Budapest's Hairpin Turn
When Hungarian Prime Minister Viktor Orban ousted the reformed communists in May's elections, investors got a severe case of the jitters. Orban, leader of the center-right Hungarian Civic Party, promised higher pensions. Then he formed a coalition with the populist Independent Smallholders' Party, which wanted to slash taxes. Once in office, the Premier reversed some earlier austerity measures, spending more on crowd pleasers such as child benefits.
But now it's course-correction time. Orban, 35, plans to slash spending in his first budget, due by early November. He may limit wage and pension hikes to inflation plus 3%, instead of the 5% jump that labor unions want. And unless deadbeat companies can reinvent themselves, he plans to cut off state cash. One target: busmaker Ikarus, which has been sideswiped by the Russian crisis. "Taxpayers' money is not for bailing out companies that are hopeless," Orban told BUSINESS WEEK.
The former anticommunist agitator doesn't have much choice. Hungary has been whiplashed by the emerging-market meltdown, with the BUX share index plunging 48% from its July peak. Growth is slowing, too. The government now expects 1999 growth of 5%--down from an earlier forecast of 5.5% to 6%, but still rosy compared with the 4% private economists expect. Even that depends on Western Europe--which buys 63% of Hungarian exports--staying buoyant. "The Russian crisis has driven home the point that doing the wrong thing could lead to disaster," says London-based Deutsche Bank economist Bart Turtelboom.
HEAVYWEIGHT HELP. Doing the right thing will be tough. To placate his coalition partners, for example, Orban is pledging a $46 million handout to farmers hit by low grain prices. And a promise to hike the wages of Interior Ministry employees by a real 7% is angering other workers. So Orban still may have to do some hard selling if he hopes to cut the budget deficit to 4% of gross domestic product next year, from this year's targeted 4.9%. "He has both the political will and ability," says Istvan Racz, a Credit Suisse First Boston economist in Budapest.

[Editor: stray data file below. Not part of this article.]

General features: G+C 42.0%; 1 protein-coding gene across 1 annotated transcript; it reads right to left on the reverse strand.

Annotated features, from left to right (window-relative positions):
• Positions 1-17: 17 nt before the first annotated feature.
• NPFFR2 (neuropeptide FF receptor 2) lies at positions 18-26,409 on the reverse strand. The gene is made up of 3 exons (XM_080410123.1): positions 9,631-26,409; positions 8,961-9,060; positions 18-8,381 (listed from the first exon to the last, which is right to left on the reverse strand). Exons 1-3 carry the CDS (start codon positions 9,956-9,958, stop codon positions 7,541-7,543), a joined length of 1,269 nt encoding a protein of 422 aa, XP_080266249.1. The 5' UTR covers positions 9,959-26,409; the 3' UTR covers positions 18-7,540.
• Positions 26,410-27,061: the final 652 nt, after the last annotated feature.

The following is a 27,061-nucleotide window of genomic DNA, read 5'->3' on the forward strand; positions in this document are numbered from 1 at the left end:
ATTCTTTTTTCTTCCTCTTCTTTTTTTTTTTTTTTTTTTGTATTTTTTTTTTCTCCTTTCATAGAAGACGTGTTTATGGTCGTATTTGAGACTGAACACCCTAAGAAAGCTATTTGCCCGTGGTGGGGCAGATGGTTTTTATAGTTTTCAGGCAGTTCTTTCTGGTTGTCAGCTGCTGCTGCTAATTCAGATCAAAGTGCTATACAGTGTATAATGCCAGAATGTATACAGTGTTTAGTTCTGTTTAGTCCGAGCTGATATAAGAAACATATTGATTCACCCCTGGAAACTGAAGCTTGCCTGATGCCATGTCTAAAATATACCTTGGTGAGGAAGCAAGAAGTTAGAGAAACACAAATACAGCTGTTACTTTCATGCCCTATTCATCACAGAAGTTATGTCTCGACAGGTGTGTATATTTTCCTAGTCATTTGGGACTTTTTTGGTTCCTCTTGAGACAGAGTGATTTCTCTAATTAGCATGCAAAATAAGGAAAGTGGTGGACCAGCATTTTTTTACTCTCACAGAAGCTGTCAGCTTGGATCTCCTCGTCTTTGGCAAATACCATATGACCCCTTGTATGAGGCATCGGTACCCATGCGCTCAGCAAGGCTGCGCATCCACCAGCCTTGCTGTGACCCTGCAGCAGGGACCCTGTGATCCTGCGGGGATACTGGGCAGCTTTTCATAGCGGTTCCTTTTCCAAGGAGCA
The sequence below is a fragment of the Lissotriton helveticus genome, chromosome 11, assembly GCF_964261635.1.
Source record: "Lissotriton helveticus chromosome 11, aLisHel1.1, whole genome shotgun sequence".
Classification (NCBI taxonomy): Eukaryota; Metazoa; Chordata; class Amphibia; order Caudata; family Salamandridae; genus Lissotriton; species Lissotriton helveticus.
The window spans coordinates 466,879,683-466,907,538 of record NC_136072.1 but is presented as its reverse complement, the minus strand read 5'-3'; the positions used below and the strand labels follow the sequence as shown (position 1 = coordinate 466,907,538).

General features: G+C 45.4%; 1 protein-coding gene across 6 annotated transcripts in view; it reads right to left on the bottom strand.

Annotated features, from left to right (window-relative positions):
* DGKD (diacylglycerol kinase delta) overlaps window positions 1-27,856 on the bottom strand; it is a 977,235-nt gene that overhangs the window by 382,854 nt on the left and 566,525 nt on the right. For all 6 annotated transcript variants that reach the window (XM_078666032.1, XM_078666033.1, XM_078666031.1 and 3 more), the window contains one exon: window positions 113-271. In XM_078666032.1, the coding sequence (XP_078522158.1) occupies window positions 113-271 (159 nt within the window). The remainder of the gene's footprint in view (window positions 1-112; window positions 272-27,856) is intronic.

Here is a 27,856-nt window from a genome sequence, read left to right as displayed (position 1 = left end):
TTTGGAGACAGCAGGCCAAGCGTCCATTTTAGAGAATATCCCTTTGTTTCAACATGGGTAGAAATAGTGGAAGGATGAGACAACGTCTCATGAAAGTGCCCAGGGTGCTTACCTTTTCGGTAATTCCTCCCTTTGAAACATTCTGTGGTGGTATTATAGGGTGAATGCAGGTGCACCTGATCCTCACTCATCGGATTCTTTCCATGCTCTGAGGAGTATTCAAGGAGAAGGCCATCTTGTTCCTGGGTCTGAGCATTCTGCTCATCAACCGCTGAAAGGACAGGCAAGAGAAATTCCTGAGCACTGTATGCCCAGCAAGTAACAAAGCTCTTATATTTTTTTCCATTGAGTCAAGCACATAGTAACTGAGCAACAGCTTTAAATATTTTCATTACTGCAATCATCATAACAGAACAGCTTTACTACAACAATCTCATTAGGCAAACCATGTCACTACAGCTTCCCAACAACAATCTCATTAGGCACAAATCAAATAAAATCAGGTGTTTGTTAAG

Even if Orban falters, investors and corporate managers are counting on Budapest's financial heavyweights to push him back on track. Gyorgy Suranyi, the no-nonsense central banker, for instance, has kept a tight rein on the money supply since battling twin budget and trade deficits of more than 8% in 1994. Before becoming Finance Minister, Zsigmond Jarai turned around Hungarian Credit Bank Ltd., which had been bought by the Netherlands' ABN Amro. "They are seasoned businesspeople with reputations for keeping their word," says Janos Csak, chief financial officer at Matav, a telecom company.
Not surprisingly, Orban is putting an optimistic spin on Hungary's prospects. "More investors will come back than those who left," he says. Perhaps. But first, he has to do his part.